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You May Have an Easter Account and Not Know It

Updated: Jun 30, 2021

Many of our older readers may have had a Christmas Club Account at the bank. For our younger readers, this was a popular practice in the past. It was a type of savings account which people stashed money away into throughout the year as a method of budgeting for the most wonderful and expensive time of the year. This is a great method of mindless/painless saving, but produces a low amount of interest and accessing the money early could result in a penalty. The ability to access and control your money is something important to consider.


Most have never heard of an Easter account though, so what is it?

“Easter Account” is something of a financial slang term rather than a type of account offered by the bank. Once a year typically around Easter time, the government refunds the excess money which people have overpaid on their taxes. In effect this creates something of a stimulus and it actually makes for the largest check received by almost half of Americans (44%) each year.(1) Of course, the government also offers and pays credits included with the return which may be available to qualifying groups such as students. For tax advice please consult with your CPA.

Is there a problem with Easter Accounts?

Overpaying on taxes has two of the same pitfalls that plagued Christmas Club Accounts. It reduces your ability to access and control your own money. It’s actually accessed and controlled by the government, essentially functioning as an interest free loan from the taxpayer. There’s also no interest generated by your money in this case. In fact, rather than the money earning interest or being put to use, it’s losing value due to inflation while it’s out of your control.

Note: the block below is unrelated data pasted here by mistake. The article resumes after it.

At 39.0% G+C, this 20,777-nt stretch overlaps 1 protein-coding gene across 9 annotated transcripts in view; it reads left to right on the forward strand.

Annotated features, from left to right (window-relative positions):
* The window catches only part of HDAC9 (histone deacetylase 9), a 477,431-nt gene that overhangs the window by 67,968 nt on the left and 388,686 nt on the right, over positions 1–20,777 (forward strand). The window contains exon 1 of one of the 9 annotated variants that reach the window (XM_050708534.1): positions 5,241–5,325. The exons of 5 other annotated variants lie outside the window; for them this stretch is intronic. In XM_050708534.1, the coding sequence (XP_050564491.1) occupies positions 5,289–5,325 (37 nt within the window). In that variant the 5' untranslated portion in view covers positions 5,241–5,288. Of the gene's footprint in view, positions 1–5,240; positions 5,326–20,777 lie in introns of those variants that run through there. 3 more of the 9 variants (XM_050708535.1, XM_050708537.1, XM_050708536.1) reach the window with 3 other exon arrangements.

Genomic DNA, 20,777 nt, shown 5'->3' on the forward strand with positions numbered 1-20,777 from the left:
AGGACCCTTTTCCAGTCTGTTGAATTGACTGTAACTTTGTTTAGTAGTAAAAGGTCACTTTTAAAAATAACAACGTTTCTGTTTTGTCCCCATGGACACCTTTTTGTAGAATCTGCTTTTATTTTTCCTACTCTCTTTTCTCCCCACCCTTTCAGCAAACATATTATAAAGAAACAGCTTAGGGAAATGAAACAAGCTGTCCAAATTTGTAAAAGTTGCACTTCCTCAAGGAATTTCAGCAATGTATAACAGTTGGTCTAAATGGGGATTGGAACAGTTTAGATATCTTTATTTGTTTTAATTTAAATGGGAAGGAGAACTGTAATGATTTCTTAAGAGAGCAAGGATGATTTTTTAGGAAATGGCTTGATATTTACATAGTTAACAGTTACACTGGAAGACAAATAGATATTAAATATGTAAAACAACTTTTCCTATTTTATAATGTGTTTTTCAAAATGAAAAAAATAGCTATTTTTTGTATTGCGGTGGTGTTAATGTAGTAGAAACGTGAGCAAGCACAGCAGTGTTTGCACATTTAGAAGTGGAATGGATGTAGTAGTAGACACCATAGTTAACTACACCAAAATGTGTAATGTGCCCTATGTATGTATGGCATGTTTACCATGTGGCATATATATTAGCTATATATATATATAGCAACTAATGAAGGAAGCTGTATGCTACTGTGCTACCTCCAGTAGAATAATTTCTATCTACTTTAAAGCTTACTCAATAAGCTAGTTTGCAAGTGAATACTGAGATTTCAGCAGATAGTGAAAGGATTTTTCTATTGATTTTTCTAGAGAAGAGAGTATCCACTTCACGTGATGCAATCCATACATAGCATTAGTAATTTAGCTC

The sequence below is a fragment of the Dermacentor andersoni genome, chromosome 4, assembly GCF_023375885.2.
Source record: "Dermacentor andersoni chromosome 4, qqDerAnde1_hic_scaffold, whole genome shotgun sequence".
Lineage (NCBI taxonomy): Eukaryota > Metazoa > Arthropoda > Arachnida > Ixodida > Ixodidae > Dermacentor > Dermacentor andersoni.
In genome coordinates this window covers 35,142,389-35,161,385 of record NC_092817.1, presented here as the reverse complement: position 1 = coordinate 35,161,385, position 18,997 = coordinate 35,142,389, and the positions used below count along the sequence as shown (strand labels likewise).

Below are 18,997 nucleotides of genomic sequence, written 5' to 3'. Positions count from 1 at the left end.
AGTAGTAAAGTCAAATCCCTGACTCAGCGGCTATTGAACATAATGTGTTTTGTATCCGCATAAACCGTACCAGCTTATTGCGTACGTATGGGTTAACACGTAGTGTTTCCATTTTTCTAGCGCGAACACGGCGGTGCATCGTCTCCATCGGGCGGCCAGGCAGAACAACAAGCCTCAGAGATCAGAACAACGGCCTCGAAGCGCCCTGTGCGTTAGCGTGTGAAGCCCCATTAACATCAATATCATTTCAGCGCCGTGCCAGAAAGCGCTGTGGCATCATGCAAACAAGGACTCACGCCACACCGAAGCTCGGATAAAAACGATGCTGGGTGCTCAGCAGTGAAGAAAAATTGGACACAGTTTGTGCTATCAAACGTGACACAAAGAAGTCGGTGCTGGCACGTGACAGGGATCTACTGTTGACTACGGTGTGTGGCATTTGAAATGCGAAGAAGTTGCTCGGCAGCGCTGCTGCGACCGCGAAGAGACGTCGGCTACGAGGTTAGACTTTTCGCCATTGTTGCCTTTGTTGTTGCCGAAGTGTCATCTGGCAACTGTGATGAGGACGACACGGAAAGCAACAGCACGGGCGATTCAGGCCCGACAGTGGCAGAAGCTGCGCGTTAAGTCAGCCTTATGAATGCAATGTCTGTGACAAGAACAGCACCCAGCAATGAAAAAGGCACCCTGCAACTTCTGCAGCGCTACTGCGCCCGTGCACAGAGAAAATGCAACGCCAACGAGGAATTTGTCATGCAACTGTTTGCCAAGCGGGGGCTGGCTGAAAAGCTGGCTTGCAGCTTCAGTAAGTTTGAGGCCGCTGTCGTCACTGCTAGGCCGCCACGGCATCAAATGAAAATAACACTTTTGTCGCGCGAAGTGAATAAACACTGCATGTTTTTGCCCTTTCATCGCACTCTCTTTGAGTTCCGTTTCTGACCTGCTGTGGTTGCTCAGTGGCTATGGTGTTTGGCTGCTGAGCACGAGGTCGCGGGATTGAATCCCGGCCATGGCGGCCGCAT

One problem unique to Easter Accounts

There’s a tendency among Americans to forget it’s their own money being returned each tax season (in addition to a potential credit). With Christmas Club Accounts, people were saving for a purpose and the money was to be spent purposefully. Less than 1 in 2 Americans (46%) know that tax refund money is technically withdrawn from their paycheck and is being returned.(1) That’s part of the reason why you might watch others treat themselves to things they wouldn’t otherwise purchase during this time of year.

However you use your tax return, be intentional and use your money wisely. Want to read about the difference between those who invest early in life and those who wait? Why waiting to save for retirement could spell disaster for your retirement.

To speak with Michael Romanello about taxes or any other financial subjects you’d like to discuss click here.

Source Cited -


Oct. 2019 Qualtrics & Credit Karma Tax Refund Survey


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